Unless you were to scratch and sniff a newly patched pothole, you wouldn’t necessarilyrealize what a dirty little business it is to mend the road ruptures.
You also might not know that a new “green” industry is popping up to reduce environmental hazards, while resulting in pothole repairs that are durable and cost-effective, according to satisfied customers at highway departments in other regions of the U.S.
Traditional cold-patch asphalt mixtures, which are used in winter to fill potholes, consist primarily of stone, sand, a liquid to bond the ingredients as well as petroleum products and other substances that are known human carcinogens.
Thousands of gallons of diesel fuel, kerosene, naphthalene and other petroleum derivatives run off into the environment or evaporate into the air when the coldmix asphalt hardens. The toxic substances are needed to keep the patching material pliable while it is being placed into potholes and tamped down to bond with the existing pavement.
Looking for a cleaner way to go, some transportation agencies are monitoring experiments with alternative materials in other cold-weather climates in the hope of reducing emissions of pollutants to safeguard public health, animals and plants.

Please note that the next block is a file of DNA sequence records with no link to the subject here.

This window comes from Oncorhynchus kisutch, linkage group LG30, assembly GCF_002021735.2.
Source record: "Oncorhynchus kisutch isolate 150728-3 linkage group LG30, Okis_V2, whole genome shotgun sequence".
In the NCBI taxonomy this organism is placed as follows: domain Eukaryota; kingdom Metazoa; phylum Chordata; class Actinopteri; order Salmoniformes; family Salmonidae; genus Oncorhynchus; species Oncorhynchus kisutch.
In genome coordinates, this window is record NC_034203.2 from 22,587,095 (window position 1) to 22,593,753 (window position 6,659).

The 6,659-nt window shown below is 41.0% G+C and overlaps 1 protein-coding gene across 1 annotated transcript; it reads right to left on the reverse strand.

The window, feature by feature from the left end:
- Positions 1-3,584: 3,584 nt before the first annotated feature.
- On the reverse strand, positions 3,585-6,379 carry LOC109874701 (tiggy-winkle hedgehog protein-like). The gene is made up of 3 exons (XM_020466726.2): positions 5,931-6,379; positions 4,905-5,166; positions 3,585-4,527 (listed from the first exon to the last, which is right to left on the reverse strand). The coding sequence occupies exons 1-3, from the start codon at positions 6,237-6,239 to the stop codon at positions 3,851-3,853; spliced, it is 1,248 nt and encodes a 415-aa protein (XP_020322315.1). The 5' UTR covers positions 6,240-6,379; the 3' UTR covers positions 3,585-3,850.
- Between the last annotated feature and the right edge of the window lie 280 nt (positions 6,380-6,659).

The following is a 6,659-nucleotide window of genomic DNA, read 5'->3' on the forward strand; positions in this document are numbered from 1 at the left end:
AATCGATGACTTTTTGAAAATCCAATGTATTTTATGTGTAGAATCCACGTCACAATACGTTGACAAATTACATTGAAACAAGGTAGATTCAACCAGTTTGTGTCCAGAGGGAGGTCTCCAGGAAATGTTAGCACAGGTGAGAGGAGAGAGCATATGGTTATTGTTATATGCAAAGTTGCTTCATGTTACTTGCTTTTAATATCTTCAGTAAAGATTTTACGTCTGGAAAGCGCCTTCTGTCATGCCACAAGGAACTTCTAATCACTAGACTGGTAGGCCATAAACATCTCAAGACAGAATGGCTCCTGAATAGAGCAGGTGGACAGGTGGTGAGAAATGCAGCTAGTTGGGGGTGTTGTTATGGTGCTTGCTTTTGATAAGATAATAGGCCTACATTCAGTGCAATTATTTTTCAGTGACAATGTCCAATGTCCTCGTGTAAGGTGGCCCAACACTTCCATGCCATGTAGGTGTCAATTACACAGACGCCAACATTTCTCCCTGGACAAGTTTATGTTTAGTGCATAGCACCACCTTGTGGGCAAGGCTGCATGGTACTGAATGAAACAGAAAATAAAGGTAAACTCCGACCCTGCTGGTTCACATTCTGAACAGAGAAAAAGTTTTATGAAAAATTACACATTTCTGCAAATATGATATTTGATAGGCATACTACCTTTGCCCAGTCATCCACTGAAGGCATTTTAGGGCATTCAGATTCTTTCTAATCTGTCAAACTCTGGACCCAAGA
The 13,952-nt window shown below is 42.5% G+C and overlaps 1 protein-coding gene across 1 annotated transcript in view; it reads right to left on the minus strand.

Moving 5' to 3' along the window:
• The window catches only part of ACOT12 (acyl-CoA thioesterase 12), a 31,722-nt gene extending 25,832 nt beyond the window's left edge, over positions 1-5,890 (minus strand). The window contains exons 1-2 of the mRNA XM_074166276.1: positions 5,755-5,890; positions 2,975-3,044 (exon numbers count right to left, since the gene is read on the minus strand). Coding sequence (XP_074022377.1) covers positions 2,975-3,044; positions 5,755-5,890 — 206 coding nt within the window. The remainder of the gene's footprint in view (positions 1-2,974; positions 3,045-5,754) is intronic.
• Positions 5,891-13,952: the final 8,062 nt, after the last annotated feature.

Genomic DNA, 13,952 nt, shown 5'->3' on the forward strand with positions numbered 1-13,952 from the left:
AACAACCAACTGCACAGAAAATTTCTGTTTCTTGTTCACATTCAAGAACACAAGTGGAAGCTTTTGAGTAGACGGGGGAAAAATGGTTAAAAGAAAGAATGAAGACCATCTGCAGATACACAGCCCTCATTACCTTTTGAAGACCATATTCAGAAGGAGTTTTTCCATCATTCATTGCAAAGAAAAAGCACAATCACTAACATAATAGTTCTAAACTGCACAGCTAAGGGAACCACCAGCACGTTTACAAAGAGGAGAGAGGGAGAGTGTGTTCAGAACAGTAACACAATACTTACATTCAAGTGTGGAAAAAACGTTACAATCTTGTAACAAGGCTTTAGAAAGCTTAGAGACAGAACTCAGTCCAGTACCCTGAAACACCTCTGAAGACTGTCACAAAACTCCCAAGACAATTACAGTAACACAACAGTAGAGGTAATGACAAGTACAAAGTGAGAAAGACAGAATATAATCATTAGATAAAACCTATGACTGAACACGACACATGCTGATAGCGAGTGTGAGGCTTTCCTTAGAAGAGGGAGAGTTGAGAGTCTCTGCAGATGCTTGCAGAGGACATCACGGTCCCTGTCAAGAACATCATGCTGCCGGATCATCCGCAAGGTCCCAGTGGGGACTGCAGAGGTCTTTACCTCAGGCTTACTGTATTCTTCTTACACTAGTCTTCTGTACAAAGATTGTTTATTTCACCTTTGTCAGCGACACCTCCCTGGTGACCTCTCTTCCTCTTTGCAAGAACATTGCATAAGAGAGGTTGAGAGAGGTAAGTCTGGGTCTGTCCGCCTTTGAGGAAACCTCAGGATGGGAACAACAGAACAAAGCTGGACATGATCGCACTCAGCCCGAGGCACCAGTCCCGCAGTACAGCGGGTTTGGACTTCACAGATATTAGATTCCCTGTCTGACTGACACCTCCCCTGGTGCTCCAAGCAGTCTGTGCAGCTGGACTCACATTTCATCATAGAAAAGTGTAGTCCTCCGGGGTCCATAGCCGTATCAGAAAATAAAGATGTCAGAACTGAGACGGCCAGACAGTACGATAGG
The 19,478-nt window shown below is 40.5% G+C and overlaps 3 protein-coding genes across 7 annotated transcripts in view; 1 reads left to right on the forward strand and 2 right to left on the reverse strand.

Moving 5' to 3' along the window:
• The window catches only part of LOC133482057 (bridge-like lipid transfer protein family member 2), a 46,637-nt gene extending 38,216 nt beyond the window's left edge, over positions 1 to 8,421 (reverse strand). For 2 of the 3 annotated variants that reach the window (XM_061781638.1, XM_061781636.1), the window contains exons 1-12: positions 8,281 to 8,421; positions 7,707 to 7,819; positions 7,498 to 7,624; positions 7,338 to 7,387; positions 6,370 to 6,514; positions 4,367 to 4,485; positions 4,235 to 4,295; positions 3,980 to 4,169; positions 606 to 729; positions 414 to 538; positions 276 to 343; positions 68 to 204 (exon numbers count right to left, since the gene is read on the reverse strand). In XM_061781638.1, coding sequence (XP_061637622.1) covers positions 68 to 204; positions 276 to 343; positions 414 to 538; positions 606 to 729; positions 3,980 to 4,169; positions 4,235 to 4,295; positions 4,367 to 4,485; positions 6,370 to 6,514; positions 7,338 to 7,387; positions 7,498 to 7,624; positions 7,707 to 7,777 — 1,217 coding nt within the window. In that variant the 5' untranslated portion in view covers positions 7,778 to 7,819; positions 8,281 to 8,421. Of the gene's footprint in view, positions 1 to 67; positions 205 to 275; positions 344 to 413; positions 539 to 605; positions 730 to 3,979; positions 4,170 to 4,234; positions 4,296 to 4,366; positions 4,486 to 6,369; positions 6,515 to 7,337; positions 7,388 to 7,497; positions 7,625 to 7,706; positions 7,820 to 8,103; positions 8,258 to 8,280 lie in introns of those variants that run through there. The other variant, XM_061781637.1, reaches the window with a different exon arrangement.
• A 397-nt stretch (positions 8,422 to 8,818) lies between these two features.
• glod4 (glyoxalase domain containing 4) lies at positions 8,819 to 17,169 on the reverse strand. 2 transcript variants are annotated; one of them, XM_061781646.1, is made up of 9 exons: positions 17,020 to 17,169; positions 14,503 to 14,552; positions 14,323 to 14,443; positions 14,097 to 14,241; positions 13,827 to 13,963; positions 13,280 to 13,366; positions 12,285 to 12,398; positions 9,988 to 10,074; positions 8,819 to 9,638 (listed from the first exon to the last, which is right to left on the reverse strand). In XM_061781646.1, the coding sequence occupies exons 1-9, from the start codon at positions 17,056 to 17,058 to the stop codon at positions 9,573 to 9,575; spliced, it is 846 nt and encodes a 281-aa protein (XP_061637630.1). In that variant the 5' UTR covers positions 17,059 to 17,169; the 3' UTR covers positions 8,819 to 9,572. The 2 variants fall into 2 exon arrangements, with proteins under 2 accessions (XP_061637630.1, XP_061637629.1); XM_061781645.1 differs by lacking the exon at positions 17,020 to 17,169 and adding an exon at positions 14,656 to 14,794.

At least three manufacturers of cold-mix asphalt that contains safe, biodegradable materials instead of traditional oil-based chemicals approached Chicago officials over the winter offering samples for the city to test.
“This is the first year we have been contacted by the ‘green’ manufacturers,” said Brian Steele, spokesman for the Chicago Department of Transportation.
One ton of conventional cold-mix asphalt contains about 5 gallons of petroleum derivatives on average, according to industry experts. Some of it runs off into sewers, seeps into the ground near roads, leeches into lakes and other waterways or evaporates.
In Chicago last winter, about 400,000 potholes were filled from December 2007 through April, according to CDOT.
That means an estimated 43,000 gallons of petroleum derivatives were “spilled on Chicago streets,” said Warren Day, chief of quality control and product development at Cofire Industries, a Flushing, N.Y., company producing a new environmentally friendly cold asphalt mixture.
Day based his calculation of 43,000 gallons of fuel products used on CDOT disclosing that it put down 8,600 tons of conventional cold-mix asphalt during the five-month period.
Cofire’s product, called GreenPatch, uses biodegradable plantbased solvents instead of fuel, said Glenn Shapiro, chief of product development and marketing.
New York City and others on the East Coast have awarded Cofire contracts to provide GreenPatch.
“We got the New York contract strictly because we were the low bidder, not because GreenPatch is better for the environment,” Shapiro said, adding that GreenPatch has a low vapor pressure, which minimizes the production of ozone.
Consolidated Edison Co. of New York has been using GreenPatch for six months to repair pavement that was cut for utility work, officials said.
“I was very suspect at first, but it sets up beautifully and stands up to Manhattan traffic as well as the stuff we used in the past,” said Mark Sullivan, field operations planner for Con Edison.
“The cost is about the same, maybe a dollar more per bag. But for a buck more to save the environment? It’s a home run. We are developing a pilot program to make GreenPatch our stock material,” Sullivan said.